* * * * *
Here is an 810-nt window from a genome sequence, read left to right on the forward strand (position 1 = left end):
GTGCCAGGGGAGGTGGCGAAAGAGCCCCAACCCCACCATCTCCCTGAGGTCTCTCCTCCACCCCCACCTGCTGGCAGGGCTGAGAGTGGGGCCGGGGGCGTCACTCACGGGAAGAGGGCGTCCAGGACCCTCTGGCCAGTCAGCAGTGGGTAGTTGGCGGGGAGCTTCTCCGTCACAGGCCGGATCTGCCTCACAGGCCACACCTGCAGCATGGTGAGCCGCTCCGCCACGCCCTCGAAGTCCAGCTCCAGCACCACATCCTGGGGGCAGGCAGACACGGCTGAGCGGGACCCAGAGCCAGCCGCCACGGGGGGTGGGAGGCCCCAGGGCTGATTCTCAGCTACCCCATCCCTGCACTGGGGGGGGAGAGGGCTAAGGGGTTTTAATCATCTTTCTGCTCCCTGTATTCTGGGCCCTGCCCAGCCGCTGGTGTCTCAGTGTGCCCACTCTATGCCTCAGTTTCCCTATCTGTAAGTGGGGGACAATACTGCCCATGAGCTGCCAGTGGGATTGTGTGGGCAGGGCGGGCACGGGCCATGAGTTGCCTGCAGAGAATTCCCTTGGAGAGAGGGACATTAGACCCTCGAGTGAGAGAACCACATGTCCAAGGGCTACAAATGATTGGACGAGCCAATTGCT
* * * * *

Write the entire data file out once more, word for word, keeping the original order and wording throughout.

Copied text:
Here is an 810-nt window from a genome sequence, read left to right on the forward strand (position 1 = left end):
GTGCCAGGGGAGGTGGCGAAAGAGCCCCAACCCCACCATCTCCCTGAGGTCTCTCCTCCACCCCCACCTGCTGGCAGGGCTGAGAGTGGGGCCGGGGGCGTCACTCACGGGAAGAGGGCGTCCAGGACCCTCTGGCCAGTCAGCAGTGGGTAGTTGGCGGGGAGCTTCTCCGTCACAGGCCGGATCTGCCTCACAGGCCACACCTGCAGCATGGTGAGCCGCTCCGCCACGCCCTCGAAGTCCAGCTCCAGCACCACATCCTGGGGGCAGGCAGACACGGCTGAGCGGGACCCAGAGCCAGCCGCCACGGGGGGTGGGAGGCCCCAGGGCTGATTCTCAGCTACCCCATCCCTGCACTGGGGGGGGAGAGGGCTAAGGGGTTTTAATCATCTTTCTGCTCCCTGTATTCTGGGCCCTGCCCAGCCGCTGGTGTCTCAGTGTGCCCACTCTATGCCTCAGTTTCCCTATCTGTAAGTGGGGGACAATACTGCCCATGAGCTGCCAGTGGGATTGTGTGGGCAGGGCGGGCACGGGCCATGAGTTGCCTGCAGAGAATTCCCTTGGAGAGAGGGACATTAGACCCTCGAGTGAGAGAACCACATGTCCAAGGGCTACAAATGATTGGACGAGCCAATTGCT